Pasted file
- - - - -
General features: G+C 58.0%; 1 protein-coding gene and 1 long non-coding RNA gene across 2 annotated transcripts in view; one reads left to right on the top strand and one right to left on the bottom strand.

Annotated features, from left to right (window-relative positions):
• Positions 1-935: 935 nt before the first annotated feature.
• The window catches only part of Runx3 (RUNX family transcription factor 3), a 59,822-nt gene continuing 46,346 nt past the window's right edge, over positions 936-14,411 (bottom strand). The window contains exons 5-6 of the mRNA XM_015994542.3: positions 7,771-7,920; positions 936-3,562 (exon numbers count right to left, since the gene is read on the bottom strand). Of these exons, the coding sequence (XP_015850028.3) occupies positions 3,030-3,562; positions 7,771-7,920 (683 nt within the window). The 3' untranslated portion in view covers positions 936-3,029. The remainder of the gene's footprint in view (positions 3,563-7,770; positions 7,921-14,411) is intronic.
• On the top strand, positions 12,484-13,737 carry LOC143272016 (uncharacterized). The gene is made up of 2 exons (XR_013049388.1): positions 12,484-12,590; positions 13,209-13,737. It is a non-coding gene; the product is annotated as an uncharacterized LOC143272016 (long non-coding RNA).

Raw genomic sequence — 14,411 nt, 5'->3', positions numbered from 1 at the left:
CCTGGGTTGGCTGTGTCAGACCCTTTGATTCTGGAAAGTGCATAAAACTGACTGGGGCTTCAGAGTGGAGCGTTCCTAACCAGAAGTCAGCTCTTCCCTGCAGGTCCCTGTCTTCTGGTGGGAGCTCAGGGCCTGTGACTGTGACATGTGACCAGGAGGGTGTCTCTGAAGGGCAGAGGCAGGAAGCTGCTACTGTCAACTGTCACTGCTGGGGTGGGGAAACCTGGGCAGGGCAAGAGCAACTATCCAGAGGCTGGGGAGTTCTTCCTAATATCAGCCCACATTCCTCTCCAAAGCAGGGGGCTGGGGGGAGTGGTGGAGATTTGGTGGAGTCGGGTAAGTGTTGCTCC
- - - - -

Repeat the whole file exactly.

General features: G+C 58.0%; 1 protein-coding gene and 1 long non-coding RNA gene across 2 annotated transcripts in view; one reads left to right on the top strand and one right to left on the bottom strand.

Annotated features, from left to right (window-relative positions):
• Positions 1-935: 935 nt before the first annotated feature.
• The window catches only part of Runx3 (RUNX family transcription factor 3), a 59,822-nt gene continuing 46,346 nt past the window's right edge, over positions 936-14,411 (bottom strand). The window contains exons 5-6 of the mRNA XM_015994542.3: positions 7,771-7,920; positions 936-3,562 (exon numbers count right to left, since the gene is read on the bottom strand). Of these exons, the coding sequence (XP_015850028.3) occupies positions 3,030-3,562; positions 7,771-7,920 (683 nt within the window). The 3' untranslated portion in view covers positions 936-3,029. The remainder of the gene's footprint in view (positions 3,563-7,770; positions 7,921-14,411) is intronic.
• On the top strand, positions 12,484-13,737 carry LOC143272016 (uncharacterized). The gene is made up of 2 exons (XR_013049388.1): positions 12,484-12,590; positions 13,209-13,737. It is a non-coding gene; the product is annotated as an uncharacterized LOC143272016 (long non-coding RNA).

Raw genomic sequence — 14,411 nt, 5'->3', positions numbered from 1 at the left:
CCTGGGTTGGCTGTGTCAGACCCTTTGATTCTGGAAAGTGCATAAAACTGACTGGGGCTTCAGAGTGGAGCGTTCCTAACCAGAAGTCAGCTCTTCCCTGCAGGTCCCTGTCTTCTGGTGGGAGCTCAGGGCCTGTGACTGTGACATGTGACCAGGAGGGTGTCTCTGAAGGGCAGAGGCAGGAAGCTGCTACTGTCAACTGTCACTGCTGGGGTGGGGAAACCTGGGCAGGGCAAGAGCAACTATCCAGAGGCTGGGGAGTTCTTCCTAATATCAGCCCACATTCCTCTCCAAAGCAGGGGGCTGGGGGGAGTGGTGGAGATTTGGTGGAGTCGGGTAAGTGTTGCTCC